Wednesday, February 23, 2011

Subduing the Ego

Perhaps the greatest obstacle standing in the way of improved interpersonal conduct is ego. People tend to believe that their method of raising children, their educational philosophy, and their political views are better than those of anyone else. It's understandable. From the time we are infants, we are quite selfish - if for no other reason than self-preservation. Babies constantly need food, care and attention, or they will make their parents' lives miserable. However, as people grow older, the task is to figure out how to use one's natural inclinations for good and steer clear of harming others.

Everything was created in such a way that whatever can be used for good can also be used for evil. Fire and water are great examples; they can either sustain or destroy life. The individual ego is no different, where we just have to utilize it for good and beware of its negative effects when taken to an extreme. As it states in Pirkei Avot, "If I am not for myself, who will be for me? But if I am for myself, what am I?" (Ethics of the Fathers 1:14). Egos are there for a reason: so that we make something of ourselves. But we must keep our egos in check. Otherwise, we make ourselves the be all and end all, and everyone around us suffers.

Subduing the ego is quite the task, but one that is absolutely achievable. A good place to start is by realizing Who is above us: God. It's difficult to fully comprehend God because He is not human in any way. Yet, that shouldn't be a problem because we are inclined to simply emulate His characteristics. Just as God is kind, merciful and compassionate, so should we display these traits. If we're busy trying to build our own character in comparison to God, we'll become focused on goodness instead of self-aggrandizing. There's a reason why Moses was considered the humblest person who ever lived (Numbers 12:3). Since he was in constant contact with God, Moses understood how meek humans are in comparison.

Another step can be taken by considering the ramifications of our actions. As we make our way through life, we're not just representing ourselves. For better or for worse, we are a reflection of our families, friends and the Jewish people as a whole. Keeping this in mind will help guide our future behavior. Whenever the opportunity arises to do a specific action, it's important to quickly consider all the factors that will be affected besides our personal reputation. We don't live in a vacuum; our actions can adversely affect someone else.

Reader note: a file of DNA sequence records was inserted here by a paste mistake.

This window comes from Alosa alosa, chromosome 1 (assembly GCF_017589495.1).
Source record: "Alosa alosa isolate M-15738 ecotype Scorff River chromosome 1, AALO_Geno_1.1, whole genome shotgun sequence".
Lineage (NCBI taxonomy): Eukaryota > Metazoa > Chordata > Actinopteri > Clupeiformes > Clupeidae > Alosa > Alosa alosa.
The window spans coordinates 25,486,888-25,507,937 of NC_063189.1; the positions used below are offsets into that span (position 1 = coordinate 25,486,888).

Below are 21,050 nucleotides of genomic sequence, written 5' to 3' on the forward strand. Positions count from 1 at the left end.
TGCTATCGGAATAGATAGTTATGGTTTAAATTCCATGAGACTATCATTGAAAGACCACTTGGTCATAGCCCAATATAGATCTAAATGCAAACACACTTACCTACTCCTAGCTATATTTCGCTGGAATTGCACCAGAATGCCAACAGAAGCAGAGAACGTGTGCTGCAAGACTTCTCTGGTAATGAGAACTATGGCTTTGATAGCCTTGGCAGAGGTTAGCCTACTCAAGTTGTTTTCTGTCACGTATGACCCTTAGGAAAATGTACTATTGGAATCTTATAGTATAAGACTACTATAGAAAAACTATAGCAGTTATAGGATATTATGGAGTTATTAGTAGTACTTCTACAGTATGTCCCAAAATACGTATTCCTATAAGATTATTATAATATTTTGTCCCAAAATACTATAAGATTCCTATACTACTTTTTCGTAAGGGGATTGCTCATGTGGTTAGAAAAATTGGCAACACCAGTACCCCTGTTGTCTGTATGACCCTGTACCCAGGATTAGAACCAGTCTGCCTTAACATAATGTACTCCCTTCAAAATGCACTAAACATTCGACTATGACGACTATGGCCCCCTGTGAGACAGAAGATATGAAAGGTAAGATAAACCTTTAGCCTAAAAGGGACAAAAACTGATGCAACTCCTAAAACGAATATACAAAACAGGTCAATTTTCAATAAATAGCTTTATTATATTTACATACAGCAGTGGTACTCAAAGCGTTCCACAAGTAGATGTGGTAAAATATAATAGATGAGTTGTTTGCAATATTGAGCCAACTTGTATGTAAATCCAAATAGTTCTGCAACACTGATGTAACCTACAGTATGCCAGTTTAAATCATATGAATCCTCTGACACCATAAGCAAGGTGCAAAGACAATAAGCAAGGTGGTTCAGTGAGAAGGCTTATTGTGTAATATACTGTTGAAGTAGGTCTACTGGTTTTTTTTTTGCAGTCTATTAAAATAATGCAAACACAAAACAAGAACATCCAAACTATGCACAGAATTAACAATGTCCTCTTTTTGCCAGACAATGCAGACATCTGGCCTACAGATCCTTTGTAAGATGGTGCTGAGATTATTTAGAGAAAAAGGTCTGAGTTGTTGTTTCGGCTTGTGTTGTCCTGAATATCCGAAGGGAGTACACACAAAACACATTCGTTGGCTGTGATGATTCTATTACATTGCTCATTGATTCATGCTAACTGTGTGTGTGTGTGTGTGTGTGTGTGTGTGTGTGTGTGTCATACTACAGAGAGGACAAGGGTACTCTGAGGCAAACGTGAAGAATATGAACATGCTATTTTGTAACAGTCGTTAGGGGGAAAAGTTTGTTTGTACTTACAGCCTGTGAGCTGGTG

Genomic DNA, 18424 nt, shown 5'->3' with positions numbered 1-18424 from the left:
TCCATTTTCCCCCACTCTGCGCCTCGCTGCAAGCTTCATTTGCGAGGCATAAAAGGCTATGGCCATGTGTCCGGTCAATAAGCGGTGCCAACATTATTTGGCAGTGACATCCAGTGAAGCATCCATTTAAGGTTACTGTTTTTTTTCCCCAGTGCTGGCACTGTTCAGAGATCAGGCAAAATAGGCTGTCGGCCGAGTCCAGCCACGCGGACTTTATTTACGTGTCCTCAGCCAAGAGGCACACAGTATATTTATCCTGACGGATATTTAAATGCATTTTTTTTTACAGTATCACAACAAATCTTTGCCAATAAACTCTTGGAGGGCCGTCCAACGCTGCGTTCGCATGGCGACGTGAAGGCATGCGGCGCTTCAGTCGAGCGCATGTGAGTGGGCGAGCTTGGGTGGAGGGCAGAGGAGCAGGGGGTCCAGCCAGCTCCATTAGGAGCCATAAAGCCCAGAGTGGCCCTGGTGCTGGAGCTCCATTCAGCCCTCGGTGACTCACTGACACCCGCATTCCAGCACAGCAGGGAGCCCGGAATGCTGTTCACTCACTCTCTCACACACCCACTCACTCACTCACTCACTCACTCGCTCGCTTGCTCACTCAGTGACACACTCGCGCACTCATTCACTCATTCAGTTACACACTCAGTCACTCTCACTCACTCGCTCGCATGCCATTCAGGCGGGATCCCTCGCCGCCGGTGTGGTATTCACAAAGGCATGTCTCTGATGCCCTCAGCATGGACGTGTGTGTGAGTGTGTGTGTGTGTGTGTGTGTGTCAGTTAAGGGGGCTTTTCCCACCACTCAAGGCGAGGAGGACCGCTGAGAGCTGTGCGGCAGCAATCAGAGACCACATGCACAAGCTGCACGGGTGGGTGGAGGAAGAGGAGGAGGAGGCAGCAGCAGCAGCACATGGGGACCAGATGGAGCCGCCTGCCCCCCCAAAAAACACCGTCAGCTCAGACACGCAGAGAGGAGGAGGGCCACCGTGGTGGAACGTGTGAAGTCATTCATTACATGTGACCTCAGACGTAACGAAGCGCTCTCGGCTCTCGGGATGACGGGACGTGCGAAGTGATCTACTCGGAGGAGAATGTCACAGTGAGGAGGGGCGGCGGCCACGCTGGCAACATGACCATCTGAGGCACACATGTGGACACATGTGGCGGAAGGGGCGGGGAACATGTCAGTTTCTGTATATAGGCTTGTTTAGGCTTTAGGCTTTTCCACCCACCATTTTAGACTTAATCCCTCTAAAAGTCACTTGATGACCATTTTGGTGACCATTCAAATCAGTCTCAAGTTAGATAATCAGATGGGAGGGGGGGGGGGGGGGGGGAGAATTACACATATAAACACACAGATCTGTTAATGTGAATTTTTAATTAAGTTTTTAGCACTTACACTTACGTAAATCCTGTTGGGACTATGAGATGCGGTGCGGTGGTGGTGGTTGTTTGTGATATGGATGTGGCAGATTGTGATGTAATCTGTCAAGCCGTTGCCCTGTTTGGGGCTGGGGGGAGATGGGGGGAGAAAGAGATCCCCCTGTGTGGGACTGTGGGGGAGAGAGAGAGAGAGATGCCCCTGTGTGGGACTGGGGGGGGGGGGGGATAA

Overall, thinking of ourselves as the center of the universe is easy to quell by simply following current events. The economy is a wreck, there are natural disasters all around us, and the Middle East is in turmoil. We are each an important piece in the puzzle of life, but simply a piece - not the whole puzzle. There is something going on that is much bigger than any one of us individually. While there are some people who think that they can take advantage of others during these times of crisis, they are actually digging themselves into a hole. When all is said and done, "the humble shall inherit the earth" (Psalms 37:11) - not those with big egos.

Ultimately, the answer of how to keep an ego in check is simple, but not easy: follow the Golden Rule. Consider how you would feel if you were on the receiving end of your own behavior. This has the power of improving one's character as well as making a person more considerate of those around them. It's the single most practical piece of advice on how to solve this problem.

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